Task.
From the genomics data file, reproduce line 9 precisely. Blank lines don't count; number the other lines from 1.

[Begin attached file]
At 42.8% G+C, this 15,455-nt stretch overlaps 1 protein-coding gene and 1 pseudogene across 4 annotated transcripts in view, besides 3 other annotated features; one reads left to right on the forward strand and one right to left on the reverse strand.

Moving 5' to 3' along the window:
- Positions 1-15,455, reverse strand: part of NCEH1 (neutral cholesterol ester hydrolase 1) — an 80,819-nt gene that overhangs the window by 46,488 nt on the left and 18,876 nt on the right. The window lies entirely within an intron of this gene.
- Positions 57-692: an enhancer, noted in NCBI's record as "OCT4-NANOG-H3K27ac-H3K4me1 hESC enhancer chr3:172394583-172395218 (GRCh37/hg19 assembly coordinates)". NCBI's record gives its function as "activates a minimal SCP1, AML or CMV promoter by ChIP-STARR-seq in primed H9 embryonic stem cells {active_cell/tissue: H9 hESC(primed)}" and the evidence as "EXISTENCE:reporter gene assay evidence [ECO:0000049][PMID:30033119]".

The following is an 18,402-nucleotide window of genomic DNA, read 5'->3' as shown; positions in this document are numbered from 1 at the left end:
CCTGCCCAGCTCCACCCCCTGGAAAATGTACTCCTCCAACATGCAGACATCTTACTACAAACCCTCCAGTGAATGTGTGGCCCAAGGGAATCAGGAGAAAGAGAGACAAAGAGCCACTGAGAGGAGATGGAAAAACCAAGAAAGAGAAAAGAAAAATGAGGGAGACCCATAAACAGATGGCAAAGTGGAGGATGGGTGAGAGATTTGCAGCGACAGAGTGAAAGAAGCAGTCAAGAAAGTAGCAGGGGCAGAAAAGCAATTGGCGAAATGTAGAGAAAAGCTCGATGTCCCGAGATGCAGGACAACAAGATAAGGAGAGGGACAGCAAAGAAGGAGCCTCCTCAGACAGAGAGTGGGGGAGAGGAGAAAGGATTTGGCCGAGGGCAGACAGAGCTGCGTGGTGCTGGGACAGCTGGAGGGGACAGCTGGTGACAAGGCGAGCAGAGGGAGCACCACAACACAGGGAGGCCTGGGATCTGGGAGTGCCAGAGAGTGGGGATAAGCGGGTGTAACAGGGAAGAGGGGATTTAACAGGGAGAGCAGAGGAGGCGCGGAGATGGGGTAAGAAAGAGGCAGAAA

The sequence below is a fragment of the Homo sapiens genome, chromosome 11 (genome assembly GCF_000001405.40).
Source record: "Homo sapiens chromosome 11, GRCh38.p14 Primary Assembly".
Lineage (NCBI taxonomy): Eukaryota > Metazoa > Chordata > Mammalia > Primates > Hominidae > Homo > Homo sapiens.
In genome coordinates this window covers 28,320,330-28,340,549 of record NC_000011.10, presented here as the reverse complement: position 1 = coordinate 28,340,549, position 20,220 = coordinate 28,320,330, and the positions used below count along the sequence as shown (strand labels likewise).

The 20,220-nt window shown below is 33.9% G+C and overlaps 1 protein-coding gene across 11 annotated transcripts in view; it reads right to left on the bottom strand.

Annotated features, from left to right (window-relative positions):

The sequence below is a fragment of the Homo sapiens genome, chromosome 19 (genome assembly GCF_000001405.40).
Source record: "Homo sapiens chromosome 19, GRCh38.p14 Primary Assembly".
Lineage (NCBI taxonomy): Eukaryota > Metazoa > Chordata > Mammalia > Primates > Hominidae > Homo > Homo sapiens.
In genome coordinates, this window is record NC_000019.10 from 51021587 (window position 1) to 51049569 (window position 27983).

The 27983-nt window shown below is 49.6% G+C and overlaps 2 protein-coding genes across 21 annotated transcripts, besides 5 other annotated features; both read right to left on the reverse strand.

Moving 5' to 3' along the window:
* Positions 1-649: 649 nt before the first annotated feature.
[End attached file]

Lineage (NCBI taxonomy): Eukaryota > Metazoa > Chordata > Mammalia > Primates > Hominidae > Homo > Homo sapiens.